|Japanese Prime Minister Shinzo Abe|
In case Novartis ($NVS) didn't get the message the first two times around about how displeased Japanese authorities are concerning its missteps in the country, they are expected to once again censure the Swiss drugmaker.
Sources are telling the Japan Times that the Ministry of Health, Labor and Welfare will serve the drugmaker's Japan operation with a business improvement order, maybe yet this month, for its failure to report adverse events. The publication said Novartis declined to comment.
If issued, it would again remind the public about the drugmaker's failings in the country the last two years. The Japanese government in February slapped the drugmaker with a 15-day suspension of all operations as punishment for failing to properly report 3,000 cases of adverse effects from about two dozen company drugs. Drugmakers are required to report serious side effects to the ministry within 15 to 30 days. Novartis said an in-house technical issue allowed the reports to languish.
That action followed the receipt of a business improvement order last year for failing to properly report side effects of two leukemia drugs. And those actions followed a data integrity drama that unfolded in 2013 when a researcher with ties to the company was accused of manipulating the data in clinical studies on Novartis' blockbuster heart drug Diovan. The company had to face false advertising charges and the researcher was indicted.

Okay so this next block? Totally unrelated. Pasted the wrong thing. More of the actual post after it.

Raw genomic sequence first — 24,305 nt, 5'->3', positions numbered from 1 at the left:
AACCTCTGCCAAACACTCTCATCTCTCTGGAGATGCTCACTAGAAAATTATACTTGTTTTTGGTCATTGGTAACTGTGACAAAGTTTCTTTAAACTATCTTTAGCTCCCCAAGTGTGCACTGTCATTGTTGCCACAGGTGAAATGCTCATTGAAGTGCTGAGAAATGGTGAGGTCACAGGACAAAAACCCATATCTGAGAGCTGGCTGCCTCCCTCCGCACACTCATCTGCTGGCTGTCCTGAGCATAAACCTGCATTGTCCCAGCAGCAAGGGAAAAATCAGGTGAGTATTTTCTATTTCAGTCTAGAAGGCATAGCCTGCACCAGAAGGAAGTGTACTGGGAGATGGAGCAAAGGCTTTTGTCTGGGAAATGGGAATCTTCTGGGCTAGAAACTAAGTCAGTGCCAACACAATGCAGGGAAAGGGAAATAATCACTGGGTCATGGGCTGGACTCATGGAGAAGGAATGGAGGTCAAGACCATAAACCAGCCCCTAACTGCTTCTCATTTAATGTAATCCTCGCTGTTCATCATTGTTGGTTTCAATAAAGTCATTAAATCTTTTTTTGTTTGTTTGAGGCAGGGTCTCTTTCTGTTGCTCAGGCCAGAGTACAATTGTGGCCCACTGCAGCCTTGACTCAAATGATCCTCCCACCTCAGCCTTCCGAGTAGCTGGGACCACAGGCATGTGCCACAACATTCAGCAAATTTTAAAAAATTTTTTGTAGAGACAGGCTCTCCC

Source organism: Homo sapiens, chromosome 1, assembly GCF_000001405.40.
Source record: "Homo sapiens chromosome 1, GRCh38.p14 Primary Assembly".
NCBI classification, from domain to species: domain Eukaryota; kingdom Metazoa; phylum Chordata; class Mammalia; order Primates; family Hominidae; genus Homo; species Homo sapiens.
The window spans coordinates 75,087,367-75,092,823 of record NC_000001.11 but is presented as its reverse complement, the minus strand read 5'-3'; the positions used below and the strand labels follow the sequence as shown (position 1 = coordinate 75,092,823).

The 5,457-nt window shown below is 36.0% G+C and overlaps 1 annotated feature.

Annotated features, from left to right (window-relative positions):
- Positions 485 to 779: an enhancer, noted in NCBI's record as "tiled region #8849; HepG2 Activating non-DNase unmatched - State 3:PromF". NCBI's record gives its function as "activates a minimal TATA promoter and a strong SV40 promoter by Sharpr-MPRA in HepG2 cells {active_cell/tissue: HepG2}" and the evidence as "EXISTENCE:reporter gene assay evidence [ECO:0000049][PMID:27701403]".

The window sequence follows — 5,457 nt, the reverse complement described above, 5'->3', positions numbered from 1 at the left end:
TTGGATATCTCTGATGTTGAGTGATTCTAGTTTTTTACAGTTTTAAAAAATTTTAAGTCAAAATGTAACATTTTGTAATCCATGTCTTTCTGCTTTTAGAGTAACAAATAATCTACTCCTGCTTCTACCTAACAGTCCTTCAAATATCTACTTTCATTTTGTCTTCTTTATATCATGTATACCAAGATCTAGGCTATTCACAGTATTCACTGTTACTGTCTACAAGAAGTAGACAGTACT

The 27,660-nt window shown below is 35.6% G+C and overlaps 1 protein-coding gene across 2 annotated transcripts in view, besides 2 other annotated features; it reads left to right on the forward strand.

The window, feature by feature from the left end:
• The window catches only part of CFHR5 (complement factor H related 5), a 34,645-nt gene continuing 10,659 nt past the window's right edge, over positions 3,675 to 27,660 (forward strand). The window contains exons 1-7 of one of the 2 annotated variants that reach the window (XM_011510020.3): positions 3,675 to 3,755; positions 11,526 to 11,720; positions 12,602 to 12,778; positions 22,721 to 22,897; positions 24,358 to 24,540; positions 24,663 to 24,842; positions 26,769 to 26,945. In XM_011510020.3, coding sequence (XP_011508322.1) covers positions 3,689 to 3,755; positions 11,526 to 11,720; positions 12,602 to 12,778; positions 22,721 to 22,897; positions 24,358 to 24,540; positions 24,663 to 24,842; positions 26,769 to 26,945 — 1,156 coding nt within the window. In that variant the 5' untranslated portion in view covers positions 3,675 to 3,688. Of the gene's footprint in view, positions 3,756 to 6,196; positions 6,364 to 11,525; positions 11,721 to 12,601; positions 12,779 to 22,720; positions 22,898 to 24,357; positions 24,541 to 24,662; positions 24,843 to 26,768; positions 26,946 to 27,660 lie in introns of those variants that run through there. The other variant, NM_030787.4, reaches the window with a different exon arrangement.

|Novartis pharma chief David Epstein|
Japan is an important market for Novartis and the scandals have put Novartis pharma chief David Epstein in the position of having to repeatedly apologize for the failures. Besides saying the company was sorry, he replaced the managers in the unit and put the rest of its employees through remedial training.
CEO Joe Jimenez has acknowledged the company's reputation has been tainted by the events but insists it can regain its former stature by continuing to bring innovative drugs to the country. In an interview shortly after the suspension, Jimenez told Nikkei in that way, "we can return to that same high level of reputation with the Novartis name."
- read the Japan Times story